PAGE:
In part one of my review of my recent investment decisions in October, I went through my thought process for buying shares in Cal Maine Foods. In part 2, I walk down the road of my decision to buy shares in an upstart company in the sports apparel space.
Opened position in Under Armour (Ticker: UA)
Q1: What do they sell?
Under Armour, Inc. is engaged in the development, marketing and distribution of branded performance apparel, footwear and accessories for men, women and youth. The Company's segments include North America, consisting of the United States and Canada; Europe, the Middle East and Africa (EMEA); Asia-Pacific; Latin America, and Connected Fitness. Its apparel is offered in various styles and fits to improve comfort and mobility, regulate body temperature and improve performance regardless of weather conditions. Its footwear offerings include football, baseball, lacrosse, softball and soccer cleats, running, basketball and outdoor footwear. Its accessories primarily include the sale of headwear, bags and gloves. Its accessories include HEATGEAR and COLDGEAR technologies. It offers digital fitness platform licenses and subscriptions, along with digital advertising through its MapMyFitness, MyFitnessPal, Endomondo and UA Record applications.
The company has risen to prominence by offering a different take on Nike’s empowering “Just Do It” motif. The company's brand mission has been a hit: 'to make all athletes better through passion design and the relentless pursuit of innovation.' Its vision is 'to empower athletes everywhere.'
Q2: Who do they compete with?
UA is a relative neophyte in sports apparel. They are playing with well established iconic brands such as Nike and Adidas who have their tentacles in every facet of the industry.
Q3: Who buys their products and services?
Sports apparel has become the new formal wear for the urban 21st Century lifestyle. In fact I would remove sports from their vernacular. People buy performance apparel as a comfort thing. The brand seems to have resonated with the millennial demographic and it’s endorsement lineup features Millennials that are lighting it up in the sports arena.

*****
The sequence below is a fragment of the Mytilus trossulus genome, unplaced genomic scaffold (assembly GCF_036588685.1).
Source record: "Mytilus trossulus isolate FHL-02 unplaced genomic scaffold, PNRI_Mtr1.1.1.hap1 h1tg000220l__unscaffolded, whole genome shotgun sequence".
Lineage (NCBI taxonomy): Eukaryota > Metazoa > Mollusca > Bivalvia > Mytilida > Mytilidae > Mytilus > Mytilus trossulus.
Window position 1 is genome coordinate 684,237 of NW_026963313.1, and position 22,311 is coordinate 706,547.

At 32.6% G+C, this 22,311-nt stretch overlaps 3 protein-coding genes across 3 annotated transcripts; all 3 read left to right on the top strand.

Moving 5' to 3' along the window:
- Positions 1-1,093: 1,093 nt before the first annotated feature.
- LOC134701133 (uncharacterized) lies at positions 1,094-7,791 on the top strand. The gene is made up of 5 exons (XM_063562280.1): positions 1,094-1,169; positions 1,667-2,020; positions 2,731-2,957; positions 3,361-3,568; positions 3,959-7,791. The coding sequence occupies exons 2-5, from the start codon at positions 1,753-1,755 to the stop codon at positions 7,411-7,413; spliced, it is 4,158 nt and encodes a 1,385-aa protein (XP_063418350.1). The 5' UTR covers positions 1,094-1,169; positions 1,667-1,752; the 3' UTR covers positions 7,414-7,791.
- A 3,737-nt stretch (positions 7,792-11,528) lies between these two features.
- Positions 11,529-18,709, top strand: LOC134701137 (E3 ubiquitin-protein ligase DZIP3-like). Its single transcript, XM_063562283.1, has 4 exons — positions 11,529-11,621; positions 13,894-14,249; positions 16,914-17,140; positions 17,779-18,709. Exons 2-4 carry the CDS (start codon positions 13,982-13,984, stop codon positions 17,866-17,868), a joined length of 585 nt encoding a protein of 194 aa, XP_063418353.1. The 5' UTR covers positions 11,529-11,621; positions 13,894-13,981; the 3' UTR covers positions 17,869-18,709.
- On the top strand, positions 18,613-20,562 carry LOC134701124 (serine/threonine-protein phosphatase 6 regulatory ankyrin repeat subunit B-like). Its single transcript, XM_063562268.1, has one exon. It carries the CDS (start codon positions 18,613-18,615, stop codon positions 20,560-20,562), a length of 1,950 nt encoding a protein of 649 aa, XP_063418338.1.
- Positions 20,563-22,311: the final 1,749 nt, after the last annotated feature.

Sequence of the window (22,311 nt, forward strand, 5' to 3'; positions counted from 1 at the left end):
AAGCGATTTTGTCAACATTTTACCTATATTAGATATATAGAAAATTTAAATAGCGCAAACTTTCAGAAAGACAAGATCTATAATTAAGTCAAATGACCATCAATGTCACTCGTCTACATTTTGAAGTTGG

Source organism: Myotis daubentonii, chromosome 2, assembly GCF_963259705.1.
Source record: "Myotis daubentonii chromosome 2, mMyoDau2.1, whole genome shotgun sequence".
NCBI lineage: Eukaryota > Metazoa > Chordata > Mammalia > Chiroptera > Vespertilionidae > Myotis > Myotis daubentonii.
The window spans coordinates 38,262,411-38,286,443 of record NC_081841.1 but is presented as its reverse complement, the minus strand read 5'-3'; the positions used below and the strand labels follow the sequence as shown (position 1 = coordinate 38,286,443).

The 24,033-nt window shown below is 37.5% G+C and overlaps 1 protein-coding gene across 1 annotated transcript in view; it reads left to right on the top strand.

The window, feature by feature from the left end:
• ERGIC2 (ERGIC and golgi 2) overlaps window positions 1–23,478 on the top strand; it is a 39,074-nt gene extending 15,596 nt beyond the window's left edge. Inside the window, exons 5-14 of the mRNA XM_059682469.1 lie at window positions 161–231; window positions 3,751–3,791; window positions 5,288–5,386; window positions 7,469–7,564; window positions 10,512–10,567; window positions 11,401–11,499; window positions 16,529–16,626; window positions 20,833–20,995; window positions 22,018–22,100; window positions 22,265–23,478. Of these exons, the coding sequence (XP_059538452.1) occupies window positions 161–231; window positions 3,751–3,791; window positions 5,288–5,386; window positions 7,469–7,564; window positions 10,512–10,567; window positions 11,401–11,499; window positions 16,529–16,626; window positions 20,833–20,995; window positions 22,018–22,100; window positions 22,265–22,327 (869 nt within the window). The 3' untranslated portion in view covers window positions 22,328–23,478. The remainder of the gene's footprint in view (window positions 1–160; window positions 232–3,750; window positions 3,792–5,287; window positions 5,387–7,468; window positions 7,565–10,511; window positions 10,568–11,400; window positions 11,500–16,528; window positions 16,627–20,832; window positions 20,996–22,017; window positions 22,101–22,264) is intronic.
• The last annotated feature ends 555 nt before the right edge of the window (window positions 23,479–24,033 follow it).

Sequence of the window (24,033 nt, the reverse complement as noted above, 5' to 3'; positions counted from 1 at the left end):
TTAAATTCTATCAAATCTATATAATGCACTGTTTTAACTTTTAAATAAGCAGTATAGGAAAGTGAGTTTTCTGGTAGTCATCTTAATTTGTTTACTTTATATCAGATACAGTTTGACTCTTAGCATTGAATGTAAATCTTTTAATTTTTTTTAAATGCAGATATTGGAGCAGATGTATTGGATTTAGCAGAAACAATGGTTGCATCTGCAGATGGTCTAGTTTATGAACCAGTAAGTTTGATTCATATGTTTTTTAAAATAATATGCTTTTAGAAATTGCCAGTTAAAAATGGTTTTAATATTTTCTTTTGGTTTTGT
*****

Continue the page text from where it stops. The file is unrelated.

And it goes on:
Q4: Will they buy their product over and over again?
They will buy over and over again as long as the styles remain fresh and as long as the brand is perceived to be the underdog. Under Armour recognizes the significant importance of finding the right athletes to help propel the brand. Nike and Jordan, for example, have set the standard across the industry. Under Armour is investing aggressively in product lines surrounding athletes Stephen Curry and Bryce Harper. In golf they have Jordan Speith. This could be a needle-mover for the company should their successes continue. Just recently they struck a deal with Major League Baseball to be the sole suppliers of baseball jerseys starting in 2020, which marks the first significant apparel contract they have signed with a major North American professional sports league
Q5: Do they make money?
Under Armour has been generating consistently high returns on invested capital, ranging from 24 to 32 percent which is significantly higher than its estimated cost of capital which tracks in the 10 percent range.
The recent growth numbers especially globally while from a small base can’t be overlooked:
- Under Armour (NYSE:UA) recorded just under $1.5B in revenue in sales in Q3 as the growth story continues.